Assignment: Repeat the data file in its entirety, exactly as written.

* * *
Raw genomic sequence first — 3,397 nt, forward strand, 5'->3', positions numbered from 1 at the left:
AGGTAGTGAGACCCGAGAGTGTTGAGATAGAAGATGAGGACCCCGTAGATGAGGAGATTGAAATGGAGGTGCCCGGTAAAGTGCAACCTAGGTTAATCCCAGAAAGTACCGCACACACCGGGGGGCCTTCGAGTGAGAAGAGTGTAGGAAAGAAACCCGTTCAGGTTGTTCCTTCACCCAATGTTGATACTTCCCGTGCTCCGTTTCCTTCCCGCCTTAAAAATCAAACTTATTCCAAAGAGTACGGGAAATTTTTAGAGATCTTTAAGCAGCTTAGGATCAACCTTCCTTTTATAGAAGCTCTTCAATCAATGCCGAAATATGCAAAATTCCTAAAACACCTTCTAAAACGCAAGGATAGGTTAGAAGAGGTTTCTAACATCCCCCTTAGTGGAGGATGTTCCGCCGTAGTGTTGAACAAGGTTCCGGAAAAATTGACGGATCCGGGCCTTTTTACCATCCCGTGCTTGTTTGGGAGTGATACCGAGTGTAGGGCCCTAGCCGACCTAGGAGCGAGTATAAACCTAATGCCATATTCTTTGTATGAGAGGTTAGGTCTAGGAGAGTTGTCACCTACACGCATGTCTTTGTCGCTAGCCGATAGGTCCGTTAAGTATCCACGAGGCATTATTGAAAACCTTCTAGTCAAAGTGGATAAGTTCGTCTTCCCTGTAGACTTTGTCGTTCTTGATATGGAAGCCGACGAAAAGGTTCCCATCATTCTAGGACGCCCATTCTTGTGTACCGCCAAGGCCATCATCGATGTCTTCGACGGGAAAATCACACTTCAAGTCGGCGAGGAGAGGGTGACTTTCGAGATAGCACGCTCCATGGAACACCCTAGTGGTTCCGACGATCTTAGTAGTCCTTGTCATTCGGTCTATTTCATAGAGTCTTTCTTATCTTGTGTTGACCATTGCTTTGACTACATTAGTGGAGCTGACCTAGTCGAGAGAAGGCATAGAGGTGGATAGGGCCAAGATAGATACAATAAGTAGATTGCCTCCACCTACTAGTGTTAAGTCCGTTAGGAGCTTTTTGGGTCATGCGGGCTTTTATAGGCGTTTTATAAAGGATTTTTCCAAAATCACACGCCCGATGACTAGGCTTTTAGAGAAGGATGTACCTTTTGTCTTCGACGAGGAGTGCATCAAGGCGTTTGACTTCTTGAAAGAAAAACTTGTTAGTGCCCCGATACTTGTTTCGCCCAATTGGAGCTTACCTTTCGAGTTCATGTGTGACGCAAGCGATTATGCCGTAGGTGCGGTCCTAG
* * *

Raw genomic sequence first — 3,397 nt, forward strand, 5'->3', positions numbered from 1 at the left:
AGGTAGTGAGACCCGAGAGTGTTGAGATAGAAGATGAGGACCCCGTAGATGAGGAGATTGAAATGGAGGTGCCCGGTAAAGTGCAACCTAGGTTAATCCCAGAAAGTACCGCACACACCGGGGGGCCTTCGAGTGAGAAGAGTGTAGGAAAGAAACCCGTTCAGGTTGTTCCTTCACCCAATGTTGATACTTCCCGTGCTCCGTTTCCTTCCCGCCTTAAAAATCAAACTTATTCCAAAGAGTACGGGAAATTTTTAGAGATCTTTAAGCAGCTTAGGATCAACCTTCCTTTTATAGAAGCTCTTCAATCAATGCCGAAATATGCAAAATTCCTAAAACACCTTCTAAAACGCAAGGATAGGTTAGAAGAGGTTTCTAACATCCCCCTTAGTGGAGGATGTTCCGCCGTAGTGTTGAACAAGGTTCCGGAAAAATTGACGGATCCGGGCCTTTTTACCATCCCGTGCTTGTTTGGGAGTGATACCGAGTGTAGGGCCCTAGCCGACCTAGGAGCGAGTATAAACCTAATGCCATATTCTTTGTATGAGAGGTTAGGTCTAGGAGAGTTGTCACCTACACGCATGTCTTTGTCGCTAGCCGATAGGTCCGTTAAGTATCCACGAGGCATTATTGAAAACCTTCTAGTCAAAGTGGATAAGTTCGTCTTCCCTGTAGACTTTGTCGTTCTTGATATGGAAGCCGACGAAAAGGTTCCCATCATTCTAGGACGCCCATTCTTGTGTACCGCCAAGGCCATCATCGATGTCTTCGACGGGAAAATCACACTTCAAGTCGGCGAGGAGAGGGTGACTTTCGAGATAGCACGCTCCATGGAACACCCTAGTGGTTCCGACGATCTTAGTAGTCCTTGTCATTCGGTCTATTTCATAGAGTCTTTCTTATCTTGTGTTGACCATTGCTTTGACTACATTAGTGGAGCTGACCTAGTCGAGAGAAGGCATAGAGGTGGATAGGGCCAAGATAGATACAATAAGTAGATTGCCTCCACCTACTAGTGTTAAGTCCGTTAGGAGCTTTTTGGGTCATGCGGGCTTTTATAGGCGTTTTATAAAGGATTTTTCCAAAATCACACGCCCGATGACTAGGCTTTTAGAGAAGGATGTACCTTTTGTCTTCGACGAGGAGTGCATCAAGGCGTTTGACTTCTTGAAAGAAAAACTTGTTAGTGCCCCGATACTTGTTTCGCCCAATTGGAGCTTACCTTTCGAGTTCATGTGTGACGCAAGCGATTATGCCGTAGGTGCGGTCCTAG